Obamacare Repeal Would Increase U.S. Deficit By $353 Billion Over 10 Years: Reports

0619_obamacare
U.S. President Barack Obama delivers remarks on the fifth anniversary of the Affordable Care Act, commonly known as Obamacare on March 25, 2015. Jonathan Ernst/Reuters

Updated | WASHINGTON (Reuters) - Repealing President Barack Obama's signature healthcare reform law would increase the U.S. budget deficit by $353 billion over 10 years, congressional forecasters said on Friday, more than triple the red ink compared to an estimate three years ago.

But the Congressional Budget Office and the Joint Committee on Taxation said the deficit increase would only be $137 billion if economic feedback effects were considered, a sign of a new Republican mandate for increased use of "dynamic scoring" that includes the economic impact of legislation.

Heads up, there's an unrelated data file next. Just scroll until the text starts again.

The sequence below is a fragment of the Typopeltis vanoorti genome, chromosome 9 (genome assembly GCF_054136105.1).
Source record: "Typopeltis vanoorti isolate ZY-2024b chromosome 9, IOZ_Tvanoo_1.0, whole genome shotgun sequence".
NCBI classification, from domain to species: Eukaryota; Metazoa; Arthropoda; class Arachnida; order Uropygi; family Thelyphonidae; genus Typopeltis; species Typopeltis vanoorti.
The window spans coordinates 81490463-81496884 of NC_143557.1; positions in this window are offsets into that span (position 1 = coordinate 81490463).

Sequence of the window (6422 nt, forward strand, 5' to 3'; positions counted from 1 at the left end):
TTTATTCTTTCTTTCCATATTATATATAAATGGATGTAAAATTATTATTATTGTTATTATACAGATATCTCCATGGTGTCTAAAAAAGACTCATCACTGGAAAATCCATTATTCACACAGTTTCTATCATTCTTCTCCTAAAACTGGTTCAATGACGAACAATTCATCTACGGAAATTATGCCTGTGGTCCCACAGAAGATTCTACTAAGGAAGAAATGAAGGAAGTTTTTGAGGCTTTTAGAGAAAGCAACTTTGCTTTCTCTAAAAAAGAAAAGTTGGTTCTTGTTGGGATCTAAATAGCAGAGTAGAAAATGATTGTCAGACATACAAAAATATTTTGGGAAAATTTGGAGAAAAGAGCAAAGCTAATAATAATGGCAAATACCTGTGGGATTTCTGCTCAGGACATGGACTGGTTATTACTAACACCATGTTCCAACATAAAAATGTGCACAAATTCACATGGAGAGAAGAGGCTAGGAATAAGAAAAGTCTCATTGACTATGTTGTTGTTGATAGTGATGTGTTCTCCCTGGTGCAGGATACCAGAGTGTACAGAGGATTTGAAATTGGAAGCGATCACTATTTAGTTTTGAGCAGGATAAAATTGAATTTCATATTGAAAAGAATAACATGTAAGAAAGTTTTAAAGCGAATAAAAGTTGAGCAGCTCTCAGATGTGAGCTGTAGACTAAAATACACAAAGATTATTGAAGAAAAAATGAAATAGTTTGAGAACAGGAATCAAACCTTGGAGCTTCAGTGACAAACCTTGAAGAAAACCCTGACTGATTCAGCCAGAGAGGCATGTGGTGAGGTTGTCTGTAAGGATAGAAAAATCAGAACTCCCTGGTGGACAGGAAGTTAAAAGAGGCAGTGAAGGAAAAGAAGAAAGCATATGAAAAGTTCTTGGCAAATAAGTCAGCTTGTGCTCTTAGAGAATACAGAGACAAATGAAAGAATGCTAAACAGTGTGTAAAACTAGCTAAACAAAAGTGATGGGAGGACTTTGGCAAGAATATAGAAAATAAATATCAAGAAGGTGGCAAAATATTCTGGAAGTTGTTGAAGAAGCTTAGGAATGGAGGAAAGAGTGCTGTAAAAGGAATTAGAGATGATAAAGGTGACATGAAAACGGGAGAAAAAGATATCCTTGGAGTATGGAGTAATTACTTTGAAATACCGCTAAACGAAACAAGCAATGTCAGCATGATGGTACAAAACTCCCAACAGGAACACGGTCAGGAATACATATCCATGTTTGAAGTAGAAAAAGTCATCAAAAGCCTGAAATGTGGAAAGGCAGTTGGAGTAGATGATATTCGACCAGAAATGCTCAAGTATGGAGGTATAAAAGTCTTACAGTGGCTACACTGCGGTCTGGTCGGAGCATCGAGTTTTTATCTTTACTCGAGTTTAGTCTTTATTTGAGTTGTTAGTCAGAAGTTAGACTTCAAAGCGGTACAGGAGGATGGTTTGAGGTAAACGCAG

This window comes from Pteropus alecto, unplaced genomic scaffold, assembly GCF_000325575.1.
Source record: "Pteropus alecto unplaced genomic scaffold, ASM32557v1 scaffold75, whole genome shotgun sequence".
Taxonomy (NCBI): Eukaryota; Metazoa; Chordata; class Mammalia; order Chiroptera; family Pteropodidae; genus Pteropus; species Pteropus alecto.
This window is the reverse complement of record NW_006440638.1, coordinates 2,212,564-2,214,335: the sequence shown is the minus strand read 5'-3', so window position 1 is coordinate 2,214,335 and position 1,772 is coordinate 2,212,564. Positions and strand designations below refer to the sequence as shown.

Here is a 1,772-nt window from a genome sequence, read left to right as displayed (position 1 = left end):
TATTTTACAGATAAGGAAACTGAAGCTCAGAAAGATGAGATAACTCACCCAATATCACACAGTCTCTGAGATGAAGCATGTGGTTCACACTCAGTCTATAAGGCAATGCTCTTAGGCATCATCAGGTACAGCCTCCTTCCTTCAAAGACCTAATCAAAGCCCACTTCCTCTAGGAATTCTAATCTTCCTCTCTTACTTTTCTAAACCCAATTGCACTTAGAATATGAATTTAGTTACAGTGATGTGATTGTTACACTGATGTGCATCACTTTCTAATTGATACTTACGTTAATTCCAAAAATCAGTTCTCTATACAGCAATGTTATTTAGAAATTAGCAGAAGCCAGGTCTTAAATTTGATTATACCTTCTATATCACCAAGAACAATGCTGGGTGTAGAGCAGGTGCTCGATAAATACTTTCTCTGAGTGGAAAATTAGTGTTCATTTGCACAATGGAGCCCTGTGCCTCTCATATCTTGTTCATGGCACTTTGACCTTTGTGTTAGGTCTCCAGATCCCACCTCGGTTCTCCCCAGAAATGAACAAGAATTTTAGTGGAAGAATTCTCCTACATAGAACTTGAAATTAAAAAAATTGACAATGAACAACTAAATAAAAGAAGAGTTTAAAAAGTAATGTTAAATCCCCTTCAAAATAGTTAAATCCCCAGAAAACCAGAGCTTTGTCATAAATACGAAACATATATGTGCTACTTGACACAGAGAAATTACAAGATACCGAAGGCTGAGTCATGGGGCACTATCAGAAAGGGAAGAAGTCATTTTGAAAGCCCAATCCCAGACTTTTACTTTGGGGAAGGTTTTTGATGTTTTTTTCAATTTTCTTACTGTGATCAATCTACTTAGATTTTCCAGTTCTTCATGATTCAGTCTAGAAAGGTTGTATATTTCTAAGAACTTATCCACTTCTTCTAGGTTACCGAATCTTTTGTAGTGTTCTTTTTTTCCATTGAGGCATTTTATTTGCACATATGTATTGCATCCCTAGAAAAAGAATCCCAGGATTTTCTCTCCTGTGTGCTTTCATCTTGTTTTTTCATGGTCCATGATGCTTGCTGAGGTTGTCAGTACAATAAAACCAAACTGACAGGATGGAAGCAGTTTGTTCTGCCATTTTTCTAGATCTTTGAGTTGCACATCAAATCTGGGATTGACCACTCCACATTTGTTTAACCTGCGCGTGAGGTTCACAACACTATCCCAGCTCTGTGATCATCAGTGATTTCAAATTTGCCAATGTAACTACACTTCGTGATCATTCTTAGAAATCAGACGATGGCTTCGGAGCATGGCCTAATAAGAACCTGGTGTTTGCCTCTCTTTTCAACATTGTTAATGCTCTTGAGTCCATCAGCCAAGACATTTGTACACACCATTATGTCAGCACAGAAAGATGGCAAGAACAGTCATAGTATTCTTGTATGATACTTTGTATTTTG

The new estimate comes as Republicans mull options for replacing the Affordable Care Act if theSupreme Court rules against the law's mechanism by the end of June.

The CBO and JCT said the main positive economic effect of an Obamacare repeal would be an increase in labor supply as Americans lose healthcare subsidies, boosting U.S. tax revenues. The agencies previously had estimated that more people nearing retirement age would limit their work and income to obtain federal insurance subsidies.

Based on the "static" budget analysis used most often by the CBO and JCT, the $353 billion deficit increase for 2016-2025 period increase compares to a $109 billion increase estimated for the years 2013-2022.

The higher deficit estimate stems partly from the shifting of the budget window to a time when the law is more fully implemented. Repeal would increase deficits by $275 billion over the 2023-2025 period.

The CBO and JCT also have lowered healthcare cost estimates since 2012, so a repeal of Obamacare's health coverage provisions would produce less direct savings than estimated previously.

Overall, based on static scoring, a repeal would reduce federal outlays by $821 billion over 10 years but this would be offset by an estimated reduction in revenues of $1.17 trillion.